Benchmarking is a critical step in energy management, setting a reference point for defining good energy performance, informing goals, and measuring progress. ENERGY STAR provides Energy Performance Indicators (EPIs) to help you benchmark industrial plant energy performance.
EPIs are external, industry-specific benchmarking tools that score a plant’s energy performance and compare it to that of similar plants in its industry within the U.S. These statistical models generate an energy performance score (also known as EPA’s 1 – 100 ENERGY STAR score) on a scale of 1 to 100 using actual plant data—not engineering projections, and evaluate a plant in terms of energy per unit of production at the whole plant level.
The ENERGY STAR score, set on a percentile basis, makes it easy to understand a plant’s performance and enables informed energy investment decision-making.
For example, a plant scoring in the lowest quartile (ENERGY STAR score between 1 – 25) is a candidate for investment and potential improvement while another in the top quartile (ENERGY STAR score between 75 – 100) is an example from which to learn and reward for high performance among its industry.
Plants that score a 75 or higher are eligible to earn ENERGY STAR certification - recognition of the plant’s superior energy performance within its industry - provided the plant satisfies an environmental compliance screen and its energy performance data is verified by a Professional Engineer.
EPIs are developed using annual plant energy (includes all fuels) and production data for a specific manufacturing industry. These mathematical models are often defined at the six to eight digit North American Industry Classification System level. Each model adjusts for key factors that impact energy use in the plant and converts electricity inputs to source energy.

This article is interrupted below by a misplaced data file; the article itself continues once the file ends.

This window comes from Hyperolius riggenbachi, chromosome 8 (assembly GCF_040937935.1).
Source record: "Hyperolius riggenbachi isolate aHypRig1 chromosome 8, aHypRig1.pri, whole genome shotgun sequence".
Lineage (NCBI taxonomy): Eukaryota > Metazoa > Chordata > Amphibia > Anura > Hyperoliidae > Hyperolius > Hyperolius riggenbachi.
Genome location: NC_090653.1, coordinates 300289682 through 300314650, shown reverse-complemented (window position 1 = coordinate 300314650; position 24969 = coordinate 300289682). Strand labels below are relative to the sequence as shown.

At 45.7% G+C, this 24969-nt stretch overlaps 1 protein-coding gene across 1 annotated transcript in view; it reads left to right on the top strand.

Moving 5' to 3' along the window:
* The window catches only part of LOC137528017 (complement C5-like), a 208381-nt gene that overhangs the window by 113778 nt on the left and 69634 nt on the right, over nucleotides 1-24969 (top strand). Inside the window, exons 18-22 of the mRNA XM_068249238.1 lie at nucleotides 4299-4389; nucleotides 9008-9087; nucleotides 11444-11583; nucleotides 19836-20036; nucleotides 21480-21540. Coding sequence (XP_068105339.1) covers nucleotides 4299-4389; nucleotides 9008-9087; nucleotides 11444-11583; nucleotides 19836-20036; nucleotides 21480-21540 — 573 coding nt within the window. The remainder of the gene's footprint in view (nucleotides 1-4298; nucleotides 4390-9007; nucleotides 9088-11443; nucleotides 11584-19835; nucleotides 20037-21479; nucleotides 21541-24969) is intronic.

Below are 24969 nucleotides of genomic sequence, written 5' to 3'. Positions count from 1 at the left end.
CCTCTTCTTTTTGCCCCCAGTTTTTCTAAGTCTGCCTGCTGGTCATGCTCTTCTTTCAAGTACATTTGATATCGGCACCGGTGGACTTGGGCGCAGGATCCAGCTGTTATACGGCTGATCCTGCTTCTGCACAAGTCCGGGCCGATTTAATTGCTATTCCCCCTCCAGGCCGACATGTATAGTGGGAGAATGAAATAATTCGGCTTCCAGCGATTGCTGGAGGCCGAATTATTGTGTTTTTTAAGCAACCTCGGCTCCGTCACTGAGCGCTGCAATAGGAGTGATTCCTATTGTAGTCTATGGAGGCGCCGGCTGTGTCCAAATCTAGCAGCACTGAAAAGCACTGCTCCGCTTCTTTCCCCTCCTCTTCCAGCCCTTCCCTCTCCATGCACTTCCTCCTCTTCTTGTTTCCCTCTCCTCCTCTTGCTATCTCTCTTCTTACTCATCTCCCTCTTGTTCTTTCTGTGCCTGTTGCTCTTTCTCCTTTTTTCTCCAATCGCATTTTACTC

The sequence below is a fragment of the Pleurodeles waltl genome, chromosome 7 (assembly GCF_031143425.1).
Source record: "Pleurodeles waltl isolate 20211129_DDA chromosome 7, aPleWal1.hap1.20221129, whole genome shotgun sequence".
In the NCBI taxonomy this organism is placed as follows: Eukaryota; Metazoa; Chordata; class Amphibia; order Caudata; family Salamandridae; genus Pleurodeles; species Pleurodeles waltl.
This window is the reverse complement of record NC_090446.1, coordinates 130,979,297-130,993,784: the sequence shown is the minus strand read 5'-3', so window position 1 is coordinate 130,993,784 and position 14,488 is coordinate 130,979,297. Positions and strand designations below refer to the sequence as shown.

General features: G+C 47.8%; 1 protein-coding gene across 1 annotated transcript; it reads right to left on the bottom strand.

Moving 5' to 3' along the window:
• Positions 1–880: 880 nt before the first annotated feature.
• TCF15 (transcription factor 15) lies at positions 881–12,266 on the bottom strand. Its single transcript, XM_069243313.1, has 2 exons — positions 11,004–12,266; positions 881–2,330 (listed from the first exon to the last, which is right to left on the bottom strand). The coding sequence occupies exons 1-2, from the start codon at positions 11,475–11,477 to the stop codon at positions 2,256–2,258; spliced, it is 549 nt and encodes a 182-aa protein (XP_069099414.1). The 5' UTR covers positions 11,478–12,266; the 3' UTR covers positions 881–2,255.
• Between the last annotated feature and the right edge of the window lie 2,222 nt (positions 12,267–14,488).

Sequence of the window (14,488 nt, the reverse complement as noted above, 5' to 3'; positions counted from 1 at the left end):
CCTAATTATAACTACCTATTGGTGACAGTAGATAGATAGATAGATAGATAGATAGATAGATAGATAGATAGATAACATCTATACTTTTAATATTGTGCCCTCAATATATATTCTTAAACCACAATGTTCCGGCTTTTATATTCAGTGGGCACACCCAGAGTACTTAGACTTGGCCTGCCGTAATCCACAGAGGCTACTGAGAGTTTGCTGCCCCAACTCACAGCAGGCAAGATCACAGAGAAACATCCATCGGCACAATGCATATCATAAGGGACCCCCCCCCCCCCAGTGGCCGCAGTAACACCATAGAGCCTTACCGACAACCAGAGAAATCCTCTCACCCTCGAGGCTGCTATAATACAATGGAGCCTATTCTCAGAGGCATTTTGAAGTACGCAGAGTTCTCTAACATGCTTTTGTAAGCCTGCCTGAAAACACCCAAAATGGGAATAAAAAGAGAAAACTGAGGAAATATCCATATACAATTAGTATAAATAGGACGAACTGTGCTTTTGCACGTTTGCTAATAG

EPA starts with an industry’s confidential data on plant production and energy purchases as reported by U.S. manufacturing plants to the U.S. Census Bureau as part of its Census of Manufactures. Occasionally, additional datasets, if available, may be used to supplement Census data. EPA works closely with industry to understand and evaluate the impact of variables that may affect energy use in the plant, such as product mix, climate, inventory, etc. Variables that are found to be statistically significant are specifically accounted for in the model.
Draft EPIs are reviewed and tested by an industry’s energy professionals who participate in an industry-specific focus. Following this thorough vetting and review, EPIs are finalized and released for the industry’s use.
All EPIs are offered in an Excel spreadsheet format and are downloadable from this website. The Excel format provides ease of use and protection of confidential plant data.
EPIs generate an ENERGY STAR score for eligible plants which have been in operation for at least one year. EPA recommends a quarterly assessment of a plant’s ENERGY STAR score using an EPI.
To learn more about the value of benchmarking and how to use ENERGY STAR plant EPIs, read Benchmarking Industrial Energy Performance.
EPIs are currently available for the following manufacturing plant types.
- Aluminum Casting Plant EPI
- Automobile Assembly EPI
- Automobile Engine Plant EPI
- Automobile Transmission EPI
- Cement Manufacturing EPI
- Commercial Bread & Roll Bakery EPI
- Container Glass Manufacturing EPI
- Cookie and Cracker Bakery EPI*
- Flat Glass Manufacturing EPI
- Fluid Milk Processing EPI
- Frozen Fried Potato Processing EPI
- Integrated Paper and Paperboard Manufacturing EPI
- Integrated Steel Plant EPI
- Iron Casting Plant EPI
- Juice Processing EPI
- Pharmaceutical Manufacturing EPI
- Pulp Mill EPI
- Wet Corn Milling EPI
*EPIs for these sectors will be updated in 2019. Please email email@example.com prior to using these EPIs and applying for certification.
As EPA continues to build industries in focus, additional EPIs will become available. To learn about how specific EPIs were developed or whether a specific EPI can be used to score your plant, visit the relevant industries in focus page and download the background file to read about how the EPI was developed.